In Polar Electro Oy v. Suunto Oy et al., C.A. No. 11-1100-GMS (D. Del. May 12, 2015), Judge Gregory M. Sleet granted defendant Suunto Oy’s (“Suunto”) motion to dismiss for lack of personal jurisdiction. Plaintiff Polar Electro Oy (“Polar”) filed this patent infringement lawsuit against defendants Suunto, Amer Sports Winter & Outdoor (“ASWO”), and Firstbeat Technologies Oy. Id. at 1. As Judge Sleet explained, “Polar is a company operating and existing under the laws of Finland, with its principal place of business in Kempele, Finland” and “Suunto is also a Finnish company, with its principal place of business in Vaanta, Finland.” Id. at 2. Further, “Suunto does not sell its accused products directly in the United States,” but rather contracts with “ASWO, a Delaware corporation . . . to distribute Suunto products in the United States.” Id.
Considering Suunto’s motion, Judge Sleet found that the Delaware long-arm statute was met under a theory of “dual jurisdiction” or “stream of commerce” jurisdiction, which “arises from at least partial satisfaction of subsections (1) and (4) of the Delaware long-arm statute.” Id. at 6. Specifically, Judge Sleet first found that Suunto had an “intent to serve the Delaware market.” Judge Sleet explained that “Suunto’s relationship with ASWO clearly demonstrates an intent to serve the United States market at large” and that “[a] non-resident firm’s intent to serve the United States market is sufficient to establish an intent to serve the Delaware market, unless there is evidence that the firm intended to exclude from its marketing and distribution efforts some portion of the country that includes Delaware.” Id. at 7. Judge Sleet further noted that “there is no dispute that Polar alleges patent infringement for Suunto products that are sold in Delaware.” Id. at 8.
Despite finding the Delaware long-arm statute satisfied, Judge Sleet nevertheless concluded that “due process considerations prevent the exercise of jurisdiction over Suunto.” Id. at 10. Judge Sleet noted that “releasing a product into the stream of commerce, without ‘something more,’ cannot furnish a basis to exercise jurisdiction.” Id. at 9. Judge Sleet then explained that “Suunto sells its products through a U.S. distributor,” ASWO, and that “[a]s Polar itself acknowledges, the goal of the distribution agreement is to increase Suunto’s market share in the United States at large, without any particular focus on Delaware (or any state for that matter).” Id. Judge Sleet concluded that “ASWO’s ultimate dealings with retailers in Delaware may have been foreseeable, but the court sees no evidence of intent–there is not ‘something more’ beyond placing the product into the stream of commerce.” Id.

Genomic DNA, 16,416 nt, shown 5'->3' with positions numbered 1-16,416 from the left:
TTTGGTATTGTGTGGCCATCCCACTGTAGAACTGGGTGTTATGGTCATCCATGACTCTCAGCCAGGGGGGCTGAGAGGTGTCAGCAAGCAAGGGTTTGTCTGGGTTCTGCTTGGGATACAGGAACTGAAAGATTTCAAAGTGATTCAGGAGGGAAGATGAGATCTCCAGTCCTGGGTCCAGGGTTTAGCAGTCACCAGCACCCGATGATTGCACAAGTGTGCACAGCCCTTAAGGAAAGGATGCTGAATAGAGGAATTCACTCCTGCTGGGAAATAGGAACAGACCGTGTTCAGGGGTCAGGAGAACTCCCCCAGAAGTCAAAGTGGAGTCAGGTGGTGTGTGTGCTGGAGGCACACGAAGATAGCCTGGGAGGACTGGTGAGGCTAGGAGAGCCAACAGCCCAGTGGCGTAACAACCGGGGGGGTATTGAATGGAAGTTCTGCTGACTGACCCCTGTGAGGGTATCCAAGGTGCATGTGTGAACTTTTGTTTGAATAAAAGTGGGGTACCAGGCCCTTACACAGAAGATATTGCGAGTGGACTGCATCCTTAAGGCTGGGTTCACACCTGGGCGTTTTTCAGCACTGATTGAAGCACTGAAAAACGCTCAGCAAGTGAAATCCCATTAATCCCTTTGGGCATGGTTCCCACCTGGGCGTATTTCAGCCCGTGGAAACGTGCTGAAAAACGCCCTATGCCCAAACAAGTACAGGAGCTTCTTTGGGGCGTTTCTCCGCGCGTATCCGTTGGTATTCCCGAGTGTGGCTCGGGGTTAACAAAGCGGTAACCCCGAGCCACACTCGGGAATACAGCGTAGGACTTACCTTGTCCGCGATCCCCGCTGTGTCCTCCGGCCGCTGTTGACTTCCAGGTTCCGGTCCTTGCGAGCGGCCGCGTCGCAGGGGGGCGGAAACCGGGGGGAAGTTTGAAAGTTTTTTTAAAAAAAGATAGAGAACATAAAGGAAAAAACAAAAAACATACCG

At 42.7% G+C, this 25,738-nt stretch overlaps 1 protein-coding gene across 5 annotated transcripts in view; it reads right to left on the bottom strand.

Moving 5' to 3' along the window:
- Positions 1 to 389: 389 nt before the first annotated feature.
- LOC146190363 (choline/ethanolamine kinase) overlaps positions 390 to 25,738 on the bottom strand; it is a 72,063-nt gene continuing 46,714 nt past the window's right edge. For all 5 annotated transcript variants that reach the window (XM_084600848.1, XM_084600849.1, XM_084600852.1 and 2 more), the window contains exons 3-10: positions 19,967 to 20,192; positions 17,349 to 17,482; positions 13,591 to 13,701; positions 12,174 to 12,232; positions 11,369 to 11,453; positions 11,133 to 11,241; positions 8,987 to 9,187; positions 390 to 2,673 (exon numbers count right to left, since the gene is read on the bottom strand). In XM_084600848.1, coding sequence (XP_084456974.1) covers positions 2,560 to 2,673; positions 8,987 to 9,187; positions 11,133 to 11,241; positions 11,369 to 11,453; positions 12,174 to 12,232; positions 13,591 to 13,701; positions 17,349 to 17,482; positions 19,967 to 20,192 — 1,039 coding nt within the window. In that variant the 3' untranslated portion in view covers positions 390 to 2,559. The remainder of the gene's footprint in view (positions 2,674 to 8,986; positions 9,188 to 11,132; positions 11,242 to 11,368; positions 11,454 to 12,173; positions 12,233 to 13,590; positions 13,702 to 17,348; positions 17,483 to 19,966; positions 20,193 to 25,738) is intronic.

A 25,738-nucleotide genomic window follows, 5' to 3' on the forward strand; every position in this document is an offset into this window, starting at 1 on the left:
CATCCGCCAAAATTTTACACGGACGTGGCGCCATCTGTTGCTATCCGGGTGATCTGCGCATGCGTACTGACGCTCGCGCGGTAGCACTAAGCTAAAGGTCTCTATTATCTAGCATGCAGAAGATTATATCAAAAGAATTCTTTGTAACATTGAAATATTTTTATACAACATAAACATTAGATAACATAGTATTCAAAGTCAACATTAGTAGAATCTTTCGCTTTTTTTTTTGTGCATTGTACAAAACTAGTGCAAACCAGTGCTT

Judge Sue L. Robinson recently denied defendants’ motion to partially stay this case pending inter partes review of four of the ten patents in suit. Intellectual Ventures I LLC v. Toshiba Corporation, C.A. No. 13-453-SLR-SRF (D. Del. May 15, 2015). Judge Robinson began the Court’s analysis by recognizing how the America Invents Act changed the “playing field” for patent disputes:
I start with the recognition that the instant litigation reflects a business dispute between patent owners and alleged infringers. Traditionally, most business disputes were, and should have been, resolved through a business solution; because businesses are really people, business solutions are not generally reached without the motivating force of a firm trial date. Of course, the traditional playing field for patent disputes has been dramatically altered by such legislation as the AIA and its far-reaching ramifications, including its intrusion into the courtroom and the exercise of judicial discretion, and the generation of a cottage industry for administrative review of patent validity.
Rather than resolving business disputes, we are now reviewing patents through the administrative lens of the PTO, which has had to increase its size by several thousand employees (a 31 % increase in personnel) to take on the tasks assigned by Congress. Consistent with its mandate, the PTAB has accepted 65% of the patent claims challenged through IPR, and has found 38% of those claims invalid. It perhaps is understandable, then, that I approach this exercise with a degree of cynicism. Nevertheless, with this context in mind, I will analyze the facts of record under the appropriate standard of review.